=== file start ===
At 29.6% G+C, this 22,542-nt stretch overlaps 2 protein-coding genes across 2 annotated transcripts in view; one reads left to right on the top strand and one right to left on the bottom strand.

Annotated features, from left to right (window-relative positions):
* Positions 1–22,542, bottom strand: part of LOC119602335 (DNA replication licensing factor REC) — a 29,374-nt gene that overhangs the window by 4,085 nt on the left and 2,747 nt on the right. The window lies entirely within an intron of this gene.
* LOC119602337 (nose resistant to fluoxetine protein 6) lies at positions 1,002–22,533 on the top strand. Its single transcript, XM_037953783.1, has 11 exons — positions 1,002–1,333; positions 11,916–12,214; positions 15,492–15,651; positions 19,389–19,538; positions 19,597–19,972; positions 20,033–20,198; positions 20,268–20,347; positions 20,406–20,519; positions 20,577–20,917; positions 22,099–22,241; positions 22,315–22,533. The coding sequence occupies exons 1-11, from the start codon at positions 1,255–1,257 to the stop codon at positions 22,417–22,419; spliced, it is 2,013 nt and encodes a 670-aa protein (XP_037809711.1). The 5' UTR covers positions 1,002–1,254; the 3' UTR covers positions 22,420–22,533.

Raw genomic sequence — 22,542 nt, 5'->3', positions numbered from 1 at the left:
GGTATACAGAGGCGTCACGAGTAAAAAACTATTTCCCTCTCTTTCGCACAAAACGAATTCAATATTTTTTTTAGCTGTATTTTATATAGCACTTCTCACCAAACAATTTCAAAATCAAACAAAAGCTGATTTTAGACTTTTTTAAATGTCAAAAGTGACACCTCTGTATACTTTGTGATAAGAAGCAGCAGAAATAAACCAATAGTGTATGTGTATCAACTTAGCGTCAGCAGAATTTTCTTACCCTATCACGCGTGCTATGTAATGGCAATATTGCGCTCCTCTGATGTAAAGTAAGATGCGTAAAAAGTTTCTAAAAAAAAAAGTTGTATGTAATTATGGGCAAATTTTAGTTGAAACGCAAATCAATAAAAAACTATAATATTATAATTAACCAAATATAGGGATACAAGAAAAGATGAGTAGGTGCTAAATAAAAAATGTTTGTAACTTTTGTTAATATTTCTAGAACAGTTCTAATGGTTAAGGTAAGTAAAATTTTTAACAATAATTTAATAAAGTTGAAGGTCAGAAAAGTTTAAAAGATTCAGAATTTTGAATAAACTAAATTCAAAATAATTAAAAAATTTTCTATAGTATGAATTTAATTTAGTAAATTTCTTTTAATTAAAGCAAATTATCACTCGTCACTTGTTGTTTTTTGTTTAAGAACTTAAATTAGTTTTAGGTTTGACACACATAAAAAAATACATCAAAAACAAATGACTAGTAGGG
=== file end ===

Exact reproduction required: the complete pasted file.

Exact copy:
At 29.6% G+C, this 22,542-nt stretch overlaps 2 protein-coding genes across 2 annotated transcripts in view; one reads left to right on the top strand and one right to left on the bottom strand.

Annotated features, from left to right (window-relative positions):
* Positions 1–22,542, bottom strand: part of LOC119602335 (DNA replication licensing factor REC) — a 29,374-nt gene that overhangs the window by 4,085 nt on the left and 2,747 nt on the right. The window lies entirely within an intron of this gene.
* LOC119602337 (nose resistant to fluoxetine protein 6) lies at positions 1,002–22,533 on the top strand. Its single transcript, XM_037953783.1, has 11 exons — positions 1,002–1,333; positions 11,916–12,214; positions 15,492–15,651; positions 19,389–19,538; positions 19,597–19,972; positions 20,033–20,198; positions 20,268–20,347; positions 20,406–20,519; positions 20,577–20,917; positions 22,099–22,241; positions 22,315–22,533. The coding sequence occupies exons 1-11, from the start codon at positions 1,255–1,257 to the stop codon at positions 22,417–22,419; spliced, it is 2,013 nt and encodes a 670-aa protein (XP_037809711.1). The 5' UTR covers positions 1,002–1,254; the 3' UTR covers positions 22,420–22,533.

Raw genomic sequence — 22,542 nt, 5'->3', positions numbered from 1 at the left:
GGTATACAGAGGCGTCACGAGTAAAAAACTATTTCCCTCTCTTTCGCACAAAACGAATTCAATATTTTTTTTAGCTGTATTTTATATAGCACTTCTCACCAAACAATTTCAAAATCAAACAAAAGCTGATTTTAGACTTTTTTAAATGTCAAAAGTGACACCTCTGTATACTTTGTGATAAGAAGCAGCAGAAATAAACCAATAGTGTATGTGTATCAACTTAGCGTCAGCAGAATTTTCTTACCCTATCACGCGTGCTATGTAATGGCAATATTGCGCTCCTCTGATGTAAAGTAAGATGCGTAAAAAGTTTCTAAAAAAAAAAGTTGTATGTAATTATGGGCAAATTTTAGTTGAAACGCAAATCAATAAAAAACTATAATATTATAATTAACCAAATATAGGGATACAAGAAAAGATGAGTAGGTGCTAAATAAAAAATGTTTGTAACTTTTGTTAATATTTCTAGAACAGTTCTAATGGTTAAGGTAAGTAAAATTTTTAACAATAATTTAATAAAGTTGAAGGTCAGAAAAGTTTAAAAGATTCAGAATTTTGAATAAACTAAATTCAAAATAATTAAAAAATTTTCTATAGTATGAATTTAATTTAGTAAATTTCTTTTAATTAAAGCAAATTATCACTCGTCACTTGTTGTTTTTTGTTTAAGAACTTAAATTAGTTTTAGGTTTGACACACATAAAAAAATACATCAAAAACAAATGACTAGTAGGG